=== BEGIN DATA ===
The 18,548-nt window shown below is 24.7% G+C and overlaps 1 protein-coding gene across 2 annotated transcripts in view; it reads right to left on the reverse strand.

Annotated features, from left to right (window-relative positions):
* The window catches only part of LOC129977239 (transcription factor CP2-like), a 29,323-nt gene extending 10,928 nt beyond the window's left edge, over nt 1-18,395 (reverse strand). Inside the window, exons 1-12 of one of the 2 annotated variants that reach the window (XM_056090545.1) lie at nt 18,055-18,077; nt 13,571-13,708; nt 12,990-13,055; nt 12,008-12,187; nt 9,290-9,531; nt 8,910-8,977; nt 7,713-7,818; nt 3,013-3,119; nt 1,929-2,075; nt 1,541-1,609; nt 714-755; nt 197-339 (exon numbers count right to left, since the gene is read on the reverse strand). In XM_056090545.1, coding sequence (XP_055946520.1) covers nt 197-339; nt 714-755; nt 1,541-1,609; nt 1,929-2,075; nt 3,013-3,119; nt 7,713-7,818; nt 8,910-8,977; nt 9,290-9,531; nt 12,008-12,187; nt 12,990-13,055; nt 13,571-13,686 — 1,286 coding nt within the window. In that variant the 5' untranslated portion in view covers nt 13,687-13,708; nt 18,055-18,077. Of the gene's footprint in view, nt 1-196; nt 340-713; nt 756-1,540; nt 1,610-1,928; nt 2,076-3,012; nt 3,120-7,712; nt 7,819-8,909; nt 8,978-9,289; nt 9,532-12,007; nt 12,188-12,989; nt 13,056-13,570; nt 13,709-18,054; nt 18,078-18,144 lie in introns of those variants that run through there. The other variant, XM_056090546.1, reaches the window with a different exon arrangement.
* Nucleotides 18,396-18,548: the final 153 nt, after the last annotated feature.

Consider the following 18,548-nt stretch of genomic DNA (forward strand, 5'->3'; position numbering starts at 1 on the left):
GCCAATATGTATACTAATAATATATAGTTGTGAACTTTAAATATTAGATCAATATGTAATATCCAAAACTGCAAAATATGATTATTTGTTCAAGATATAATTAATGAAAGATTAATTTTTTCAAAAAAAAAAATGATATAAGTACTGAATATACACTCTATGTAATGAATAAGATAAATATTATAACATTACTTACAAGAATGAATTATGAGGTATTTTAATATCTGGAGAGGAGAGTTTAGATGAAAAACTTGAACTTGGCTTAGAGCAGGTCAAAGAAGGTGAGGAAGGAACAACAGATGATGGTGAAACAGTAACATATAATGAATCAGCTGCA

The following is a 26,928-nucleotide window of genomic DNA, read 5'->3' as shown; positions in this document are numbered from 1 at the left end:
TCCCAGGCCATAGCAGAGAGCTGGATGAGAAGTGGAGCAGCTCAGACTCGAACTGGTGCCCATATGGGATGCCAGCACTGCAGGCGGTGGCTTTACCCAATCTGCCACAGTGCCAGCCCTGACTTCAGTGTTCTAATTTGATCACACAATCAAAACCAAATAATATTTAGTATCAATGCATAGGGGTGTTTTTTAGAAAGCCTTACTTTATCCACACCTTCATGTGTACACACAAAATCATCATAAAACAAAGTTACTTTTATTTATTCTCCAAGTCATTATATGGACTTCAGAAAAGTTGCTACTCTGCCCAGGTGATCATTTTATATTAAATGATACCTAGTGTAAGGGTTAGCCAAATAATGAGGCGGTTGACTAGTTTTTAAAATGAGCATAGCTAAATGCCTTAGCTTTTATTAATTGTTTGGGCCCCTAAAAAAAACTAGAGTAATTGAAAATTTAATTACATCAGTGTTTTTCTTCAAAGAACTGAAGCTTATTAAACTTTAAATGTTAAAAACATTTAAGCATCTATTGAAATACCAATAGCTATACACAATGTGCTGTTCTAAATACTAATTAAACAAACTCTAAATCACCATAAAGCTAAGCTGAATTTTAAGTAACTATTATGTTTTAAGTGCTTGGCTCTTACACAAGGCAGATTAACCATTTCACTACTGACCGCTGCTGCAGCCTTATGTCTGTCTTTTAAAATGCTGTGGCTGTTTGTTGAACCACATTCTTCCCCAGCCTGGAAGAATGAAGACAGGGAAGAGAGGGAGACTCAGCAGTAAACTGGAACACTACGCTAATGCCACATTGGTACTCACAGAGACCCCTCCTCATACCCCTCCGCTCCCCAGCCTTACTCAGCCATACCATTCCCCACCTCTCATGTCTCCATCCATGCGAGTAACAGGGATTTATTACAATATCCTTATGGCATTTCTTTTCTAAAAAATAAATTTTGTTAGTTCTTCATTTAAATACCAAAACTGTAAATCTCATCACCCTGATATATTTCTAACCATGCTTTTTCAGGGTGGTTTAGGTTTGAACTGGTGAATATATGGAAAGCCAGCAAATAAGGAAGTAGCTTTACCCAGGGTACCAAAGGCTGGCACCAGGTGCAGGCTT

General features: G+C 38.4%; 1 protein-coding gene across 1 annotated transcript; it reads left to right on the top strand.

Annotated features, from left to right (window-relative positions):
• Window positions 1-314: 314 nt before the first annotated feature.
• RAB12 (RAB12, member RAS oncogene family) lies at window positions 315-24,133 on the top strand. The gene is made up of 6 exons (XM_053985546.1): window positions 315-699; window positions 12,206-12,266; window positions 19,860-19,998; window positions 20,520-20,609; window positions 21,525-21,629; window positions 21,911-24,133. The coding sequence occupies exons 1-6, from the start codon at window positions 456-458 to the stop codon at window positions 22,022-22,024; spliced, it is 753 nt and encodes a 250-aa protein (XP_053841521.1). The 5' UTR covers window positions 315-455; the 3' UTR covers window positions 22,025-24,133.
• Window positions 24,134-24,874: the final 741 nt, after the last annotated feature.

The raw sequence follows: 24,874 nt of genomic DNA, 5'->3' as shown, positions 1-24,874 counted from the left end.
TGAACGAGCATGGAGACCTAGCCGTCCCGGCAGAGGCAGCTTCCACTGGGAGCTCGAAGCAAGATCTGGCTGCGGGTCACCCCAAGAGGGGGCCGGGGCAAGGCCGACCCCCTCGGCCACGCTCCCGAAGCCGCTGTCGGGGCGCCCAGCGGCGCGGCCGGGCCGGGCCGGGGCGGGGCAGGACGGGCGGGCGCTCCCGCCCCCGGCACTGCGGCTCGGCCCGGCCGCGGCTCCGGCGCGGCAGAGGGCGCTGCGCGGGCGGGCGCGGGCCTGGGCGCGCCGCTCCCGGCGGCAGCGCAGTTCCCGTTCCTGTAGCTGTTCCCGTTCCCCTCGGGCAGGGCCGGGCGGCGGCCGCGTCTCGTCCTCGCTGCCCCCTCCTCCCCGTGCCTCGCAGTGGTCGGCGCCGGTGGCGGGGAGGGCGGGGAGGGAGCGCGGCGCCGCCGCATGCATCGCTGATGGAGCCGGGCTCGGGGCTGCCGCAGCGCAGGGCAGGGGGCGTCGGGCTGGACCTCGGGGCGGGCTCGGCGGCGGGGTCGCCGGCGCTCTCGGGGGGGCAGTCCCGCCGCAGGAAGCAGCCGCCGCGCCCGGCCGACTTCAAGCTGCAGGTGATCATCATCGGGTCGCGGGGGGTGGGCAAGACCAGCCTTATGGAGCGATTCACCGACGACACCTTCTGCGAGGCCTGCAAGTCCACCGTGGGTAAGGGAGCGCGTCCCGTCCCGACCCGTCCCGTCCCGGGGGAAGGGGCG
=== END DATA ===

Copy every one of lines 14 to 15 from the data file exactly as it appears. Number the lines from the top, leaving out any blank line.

The raw sequence follows: 24,874 nt of genomic DNA, 5'->3' as shown, positions 1-24,874 counted from the left end.
TGAACGAGCATGGAGACCTAGCCGTCCCGGCAGAGGCAGCTTCCACTGGGAGCTCGAAGCAAGATCTGGCTGCGGGTCACCCCAAGAGGGGGCCGGGGCAAGGCCGACCCCCTCGGCCACGCTCCCGAAGCCGCTGTCGGGGCGCCCAGCGGCGCGGCCGGGCCGGGCCGGGGCGGGGCAGGACGGGCGGGCGCTCCCGCCCCCGGCACTGCGGCTCGGCCCGGCCGCGGCTCCGGCGCGGCAGAGGGCGCTGCGCGGGCGGGCGCGGGCCTGGGCGCGCCGCTCCCGGCGGCAGCGCAGTTCCCGTTCCTGTAGCTGTTCCCGTTCCCCTCGGGCAGGGCCGGGCGGCGGCCGCGTCTCGTCCTCGCTGCCCCCTCCTCCCCGTGCCTCGCAGTGGTCGGCGCCGGTGGCGGGGAGGGCGGGGAGGGAGCGCGGCGCCGCCGCATGCATCGCTGATGGAGCCGGGCTCGGGGCTGCCGCAGCGCAGGGCAGGGGGCGTCGGGCTGGACCTCGGGGCGGGCTCGGCGGCGGGGTCGCCGGCGCTCTCGGGGGGGCAGTCCCGCCGCAGGAAGCAGCCGCCGCGCCCGGCCGACTTCAAGCTGCAGGTGATCATCATCGGGTCGCGGGGGGTGGGCAAGACCAGCCTTATGGAGCGATTCACCGACGACACCTTCTGCGAGGCCTGCAAGTCCACCGTGGGTAAGGGAGCGCGTCCCGTCCCGACCCGTCCCGTCCCGGGGGAAGGGGCG